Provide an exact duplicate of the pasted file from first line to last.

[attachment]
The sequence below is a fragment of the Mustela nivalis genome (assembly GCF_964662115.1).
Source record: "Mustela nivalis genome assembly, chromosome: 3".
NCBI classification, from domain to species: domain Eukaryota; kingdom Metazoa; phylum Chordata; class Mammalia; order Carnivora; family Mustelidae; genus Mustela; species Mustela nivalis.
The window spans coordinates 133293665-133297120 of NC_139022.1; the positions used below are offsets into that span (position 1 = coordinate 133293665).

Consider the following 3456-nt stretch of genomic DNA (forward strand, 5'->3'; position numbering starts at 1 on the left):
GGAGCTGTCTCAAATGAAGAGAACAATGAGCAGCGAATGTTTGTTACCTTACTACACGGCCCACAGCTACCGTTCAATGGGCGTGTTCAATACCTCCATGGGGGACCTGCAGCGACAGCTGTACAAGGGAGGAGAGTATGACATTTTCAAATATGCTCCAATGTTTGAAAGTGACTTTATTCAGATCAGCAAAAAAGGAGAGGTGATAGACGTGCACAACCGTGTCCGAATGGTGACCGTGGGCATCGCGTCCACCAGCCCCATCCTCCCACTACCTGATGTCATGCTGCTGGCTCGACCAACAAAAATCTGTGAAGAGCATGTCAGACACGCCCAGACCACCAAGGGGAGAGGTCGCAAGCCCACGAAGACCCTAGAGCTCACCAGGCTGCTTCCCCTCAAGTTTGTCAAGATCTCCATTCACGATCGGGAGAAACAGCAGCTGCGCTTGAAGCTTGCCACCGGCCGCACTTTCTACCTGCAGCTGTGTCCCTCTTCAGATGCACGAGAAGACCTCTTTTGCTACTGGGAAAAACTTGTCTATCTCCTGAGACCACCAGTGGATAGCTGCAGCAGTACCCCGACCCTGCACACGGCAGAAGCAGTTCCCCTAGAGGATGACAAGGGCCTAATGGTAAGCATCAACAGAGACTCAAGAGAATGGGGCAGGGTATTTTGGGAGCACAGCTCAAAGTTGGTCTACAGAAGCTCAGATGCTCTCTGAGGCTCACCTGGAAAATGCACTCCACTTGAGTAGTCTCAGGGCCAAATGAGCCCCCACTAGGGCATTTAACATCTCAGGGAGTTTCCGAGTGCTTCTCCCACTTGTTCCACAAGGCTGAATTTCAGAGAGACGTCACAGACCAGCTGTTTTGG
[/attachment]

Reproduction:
The sequence below is a fragment of the Mustela nivalis genome (assembly GCF_964662115.1).
Source record: "Mustela nivalis genome assembly, chromosome: 3".
NCBI classification, from domain to species: domain Eukaryota; kingdom Metazoa; phylum Chordata; class Mammalia; order Carnivora; family Mustelidae; genus Mustela; species Mustela nivalis.
The window spans coordinates 133293665-133297120 of NC_139022.1; the positions used below are offsets into that span (position 1 = coordinate 133293665).

Consider the following 3456-nt stretch of genomic DNA (forward strand, 5'->3'; position numbering starts at 1 on the left):
GGAGCTGTCTCAAATGAAGAGAACAATGAGCAGCGAATGTTTGTTACCTTACTACACGGCCCACAGCTACCGTTCAATGGGCGTGTTCAATACCTCCATGGGGGACCTGCAGCGACAGCTGTACAAGGGAGGAGAGTATGACATTTTCAAATATGCTCCAATGTTTGAAAGTGACTTTATTCAGATCAGCAAAAAAGGAGAGGTGATAGACGTGCACAACCGTGTCCGAATGGTGACCGTGGGCATCGCGTCCACCAGCCCCATCCTCCCACTACCTGATGTCATGCTGCTGGCTCGACCAACAAAAATCTGTGAAGAGCATGTCAGACACGCCCAGACCACCAAGGGGAGAGGTCGCAAGCCCACGAAGACCCTAGAGCTCACCAGGCTGCTTCCCCTCAAGTTTGTCAAGATCTCCATTCACGATCGGGAGAAACAGCAGCTGCGCTTGAAGCTTGCCACCGGCCGCACTTTCTACCTGCAGCTGTGTCCCTCTTCAGATGCACGAGAAGACCTCTTTTGCTACTGGGAAAAACTTGTCTATCTCCTGAGACCACCAGTGGATAGCTGCAGCAGTACCCCGACCCTGCACACGGCAGAAGCAGTTCCCCTAGAGGATGACAAGGGCCTAATGGTAAGCATCAACAGAGACTCAAGAGAATGGGGCAGGGTATTTTGGGAGCACAGCTCAAAGTTGGTCTACAGAAGCTCAGATGCTCTCTGAGGCTCACCTGGAAAATGCACTCCACTTGAGTAGTCTCAGGGCCAAATGAGCCCCCACTAGGGCATTTAACATCTCAGGGAGTTTCCGAGTGCTTCTCCCACTTGTTCCACAAGGCTGAATTTCAGAGAGACGTCACAGACCAGCTGTTTTGG